While this decision leaves some unanswered questions, it instantly becomes the leading authority for determining both the character and source of the endorsement income earned by international athletes.
     
    Last edited: Oct 19, 2011
  4. Bartelby

    Bartelby G.O.A.T.

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    Analysis of Goosens by Rubin:

    Item: Prize money from U.S. golf tournaments and appearance fees in the U.S.

    Character: Effectively connected income from a U.S. trade or business.

    Item: Off-course endorsement agreement payments (that is, the ability of the sponsor to use Retief’s name and likeness in advertising and product promotions).

    Character: Royalty income, per Retief’s ownership interests in his name and likeliness. As to royalty income relating to golf card and video game sales, these were sourced in the U.S. based on the percentage portion of U.S. sales of those items to worldwide sales. Allocating by the relative amount of advertising conducted for such items inside and outside the U.S. by the sponsors was rejected by the court. Royalty payments attributable to on-course and other endorsement agreements were treated as 50% U.S. source based only on a general analysis of various markets of the sponsors.


    Item: On-course endorsement fees and bonuses, relating in large part to wear or use sponsor products while playing golf.

    Character: Personal services income, which are sourced by where the services are performed. However, some of the contracts combined such on-course use of products with the ability of the sponsor to use Retief’s name and likeness. Such contract payments were thus considered to be partly personal services income and party income from royalties, with the court being forced to make some type of guestimate allocation between the two.

    Item: U.S. source royalty income from endorsements – effectively connected with a U.S trade or business?

    Character: As to on-course endorsements, which were tied to and required Retief to play in golf tournaments, Retief’s participation was material to his receiving such income and is treated as income effectively connected with a U.S. trade or business. As to off-course endorsements, these were not dependent on tournament play or Retief’s presence in the U.S. These were thus determined to be non-effectively connected income, subject to 30% tax as FDAP income.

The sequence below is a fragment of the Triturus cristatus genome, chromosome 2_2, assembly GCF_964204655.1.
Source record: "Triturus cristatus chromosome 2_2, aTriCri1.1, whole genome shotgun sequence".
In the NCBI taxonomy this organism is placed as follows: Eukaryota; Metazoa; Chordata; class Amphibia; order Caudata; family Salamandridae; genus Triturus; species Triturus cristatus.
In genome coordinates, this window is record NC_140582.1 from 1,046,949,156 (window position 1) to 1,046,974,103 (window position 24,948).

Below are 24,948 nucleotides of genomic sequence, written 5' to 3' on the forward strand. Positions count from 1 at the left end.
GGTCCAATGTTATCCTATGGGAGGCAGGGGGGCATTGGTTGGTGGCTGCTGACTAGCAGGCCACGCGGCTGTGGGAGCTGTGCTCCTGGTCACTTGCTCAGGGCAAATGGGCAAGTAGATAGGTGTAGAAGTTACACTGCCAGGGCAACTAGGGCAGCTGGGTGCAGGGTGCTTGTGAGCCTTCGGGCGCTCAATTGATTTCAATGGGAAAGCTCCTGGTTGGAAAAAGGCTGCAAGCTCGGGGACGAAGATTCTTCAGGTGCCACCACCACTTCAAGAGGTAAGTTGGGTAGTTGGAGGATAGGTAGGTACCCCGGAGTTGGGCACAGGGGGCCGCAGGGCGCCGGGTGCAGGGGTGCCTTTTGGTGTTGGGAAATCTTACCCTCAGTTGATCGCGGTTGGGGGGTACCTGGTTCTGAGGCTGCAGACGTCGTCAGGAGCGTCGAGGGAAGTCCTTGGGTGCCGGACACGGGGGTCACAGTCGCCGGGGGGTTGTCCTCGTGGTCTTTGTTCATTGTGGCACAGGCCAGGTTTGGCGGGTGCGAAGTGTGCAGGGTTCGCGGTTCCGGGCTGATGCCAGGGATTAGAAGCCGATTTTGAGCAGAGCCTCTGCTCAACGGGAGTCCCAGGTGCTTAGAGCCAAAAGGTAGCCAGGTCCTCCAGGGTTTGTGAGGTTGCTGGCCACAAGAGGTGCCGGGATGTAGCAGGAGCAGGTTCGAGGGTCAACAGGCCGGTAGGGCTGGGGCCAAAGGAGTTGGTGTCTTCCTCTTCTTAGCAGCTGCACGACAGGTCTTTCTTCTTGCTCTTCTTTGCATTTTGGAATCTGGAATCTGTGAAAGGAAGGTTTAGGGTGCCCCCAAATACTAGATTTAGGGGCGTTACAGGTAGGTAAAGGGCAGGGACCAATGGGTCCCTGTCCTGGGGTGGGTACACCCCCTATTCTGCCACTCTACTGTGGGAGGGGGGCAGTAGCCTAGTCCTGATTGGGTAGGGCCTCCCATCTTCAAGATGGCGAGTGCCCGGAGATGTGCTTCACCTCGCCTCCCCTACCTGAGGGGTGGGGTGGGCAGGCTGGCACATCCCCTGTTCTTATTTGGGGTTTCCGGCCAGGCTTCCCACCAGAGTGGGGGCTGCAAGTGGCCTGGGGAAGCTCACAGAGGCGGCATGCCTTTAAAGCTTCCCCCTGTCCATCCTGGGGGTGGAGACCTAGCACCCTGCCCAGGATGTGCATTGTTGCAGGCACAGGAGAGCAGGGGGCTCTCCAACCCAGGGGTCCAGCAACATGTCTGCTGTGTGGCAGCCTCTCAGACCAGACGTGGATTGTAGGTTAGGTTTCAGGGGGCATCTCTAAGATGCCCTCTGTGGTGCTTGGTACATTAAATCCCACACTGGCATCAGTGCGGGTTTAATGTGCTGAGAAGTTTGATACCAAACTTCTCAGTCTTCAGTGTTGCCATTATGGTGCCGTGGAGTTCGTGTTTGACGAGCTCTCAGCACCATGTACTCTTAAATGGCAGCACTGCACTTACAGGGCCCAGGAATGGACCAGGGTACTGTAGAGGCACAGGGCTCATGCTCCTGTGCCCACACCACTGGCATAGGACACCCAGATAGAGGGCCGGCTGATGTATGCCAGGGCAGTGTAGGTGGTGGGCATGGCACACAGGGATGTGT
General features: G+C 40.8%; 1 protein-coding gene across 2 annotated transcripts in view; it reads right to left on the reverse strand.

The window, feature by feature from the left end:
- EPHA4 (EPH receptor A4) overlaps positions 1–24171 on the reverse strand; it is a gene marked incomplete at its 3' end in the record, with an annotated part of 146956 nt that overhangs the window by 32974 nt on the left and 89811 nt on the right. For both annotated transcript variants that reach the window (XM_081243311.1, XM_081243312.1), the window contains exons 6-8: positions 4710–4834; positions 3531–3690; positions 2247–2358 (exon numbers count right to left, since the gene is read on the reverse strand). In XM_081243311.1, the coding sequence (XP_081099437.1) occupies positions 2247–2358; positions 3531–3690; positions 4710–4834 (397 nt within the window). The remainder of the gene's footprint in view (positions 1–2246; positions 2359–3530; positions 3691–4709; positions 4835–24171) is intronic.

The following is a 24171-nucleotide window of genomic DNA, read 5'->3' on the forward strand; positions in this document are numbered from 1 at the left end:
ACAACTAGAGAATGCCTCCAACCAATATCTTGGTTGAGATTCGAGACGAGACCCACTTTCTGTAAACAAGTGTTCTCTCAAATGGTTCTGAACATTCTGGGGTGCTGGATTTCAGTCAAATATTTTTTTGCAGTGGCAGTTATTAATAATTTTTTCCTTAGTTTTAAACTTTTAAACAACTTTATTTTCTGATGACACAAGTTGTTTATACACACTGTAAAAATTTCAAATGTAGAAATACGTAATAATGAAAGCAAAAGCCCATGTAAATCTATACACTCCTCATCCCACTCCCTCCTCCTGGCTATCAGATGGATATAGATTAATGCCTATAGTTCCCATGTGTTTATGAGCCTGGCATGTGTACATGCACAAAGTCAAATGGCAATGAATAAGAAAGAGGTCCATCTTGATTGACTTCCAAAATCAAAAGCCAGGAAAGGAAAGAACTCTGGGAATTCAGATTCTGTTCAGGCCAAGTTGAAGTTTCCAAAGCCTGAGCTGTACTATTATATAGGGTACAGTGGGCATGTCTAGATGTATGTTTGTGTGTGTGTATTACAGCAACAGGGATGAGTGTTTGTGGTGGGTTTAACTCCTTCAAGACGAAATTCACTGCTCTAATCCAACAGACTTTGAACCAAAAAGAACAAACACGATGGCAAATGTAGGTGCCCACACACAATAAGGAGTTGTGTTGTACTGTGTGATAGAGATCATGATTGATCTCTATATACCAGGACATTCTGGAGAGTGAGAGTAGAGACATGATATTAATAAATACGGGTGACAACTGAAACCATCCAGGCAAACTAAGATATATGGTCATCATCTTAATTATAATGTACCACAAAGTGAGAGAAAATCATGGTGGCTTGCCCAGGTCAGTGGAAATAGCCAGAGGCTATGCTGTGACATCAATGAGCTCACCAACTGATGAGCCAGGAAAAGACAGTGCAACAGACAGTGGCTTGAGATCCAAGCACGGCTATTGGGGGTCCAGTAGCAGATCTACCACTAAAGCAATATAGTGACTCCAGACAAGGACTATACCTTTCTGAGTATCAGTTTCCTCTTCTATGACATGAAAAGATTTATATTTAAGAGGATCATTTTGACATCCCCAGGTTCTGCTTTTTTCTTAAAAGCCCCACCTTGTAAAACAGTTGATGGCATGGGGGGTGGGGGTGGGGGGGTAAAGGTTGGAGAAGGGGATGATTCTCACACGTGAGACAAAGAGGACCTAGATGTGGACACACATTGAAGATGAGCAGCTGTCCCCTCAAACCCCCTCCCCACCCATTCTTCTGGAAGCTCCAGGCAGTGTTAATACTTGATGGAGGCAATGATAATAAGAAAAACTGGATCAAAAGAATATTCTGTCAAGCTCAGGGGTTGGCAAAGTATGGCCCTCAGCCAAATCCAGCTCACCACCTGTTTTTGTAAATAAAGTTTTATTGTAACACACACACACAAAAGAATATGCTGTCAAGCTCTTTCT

Last edited: Oct 19, 2011
  5. origmarm

    origmarm Hall of Fame

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  6. Bartelby

    Bartelby G.O.A.T.

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    What is less well known is that — according to a confidant of his, whom the Mail talked to this week — the designer loved to emphasise his own Jewish ancestry.

    Perched in La Perle, mojito (his preferred cocktail) in hand, Galliano would tell anyone who listened about the melting pot of his heritage.

    He always insisted he had Jewish blood from the Sephardi Jews who came from Spain and Portugal in the 19th century.

    Johnny is obsessed with the idea of being descended from Jews,’ the confidant, who often drank with him at La Perle, reports. ‘He was brought up a Catholic, but has always been aware of the influence Jews have had on his life.

    ‘Johnny was particularly fascinated by the fact that couture in Paris was traditionally a Jewish industry.’

    He added that, when sober, Galliano spoke authoritatively about the Holocaust, and particularly about the fact that thousands who worked in the fashion business in Paris were murdered by the Nazis.

    ‘Johnny knows that Paris designers were exterminated systematically by the Nazis in living memory. To me, the freaky language in a Paris bar was just nonsense — an attempt to shock strangers in bars.'
     
  7. NLBwell

    NLBwell Legend

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    Sorry, didn't see that you said he should go to Halle.
     
  8. dParis

    dParis Hall of Fame

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  9. Bartelby

    Bartelby G.O.A.T.

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    You can be cruel.


     
  10. stringertom

    stringertom G.O.A.T.

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    Usually the benefits of a whining baby are quite limited...in this case, we have a new venue for another Fedal match. Of course, we have to hope they both play Halle and advance to the finals.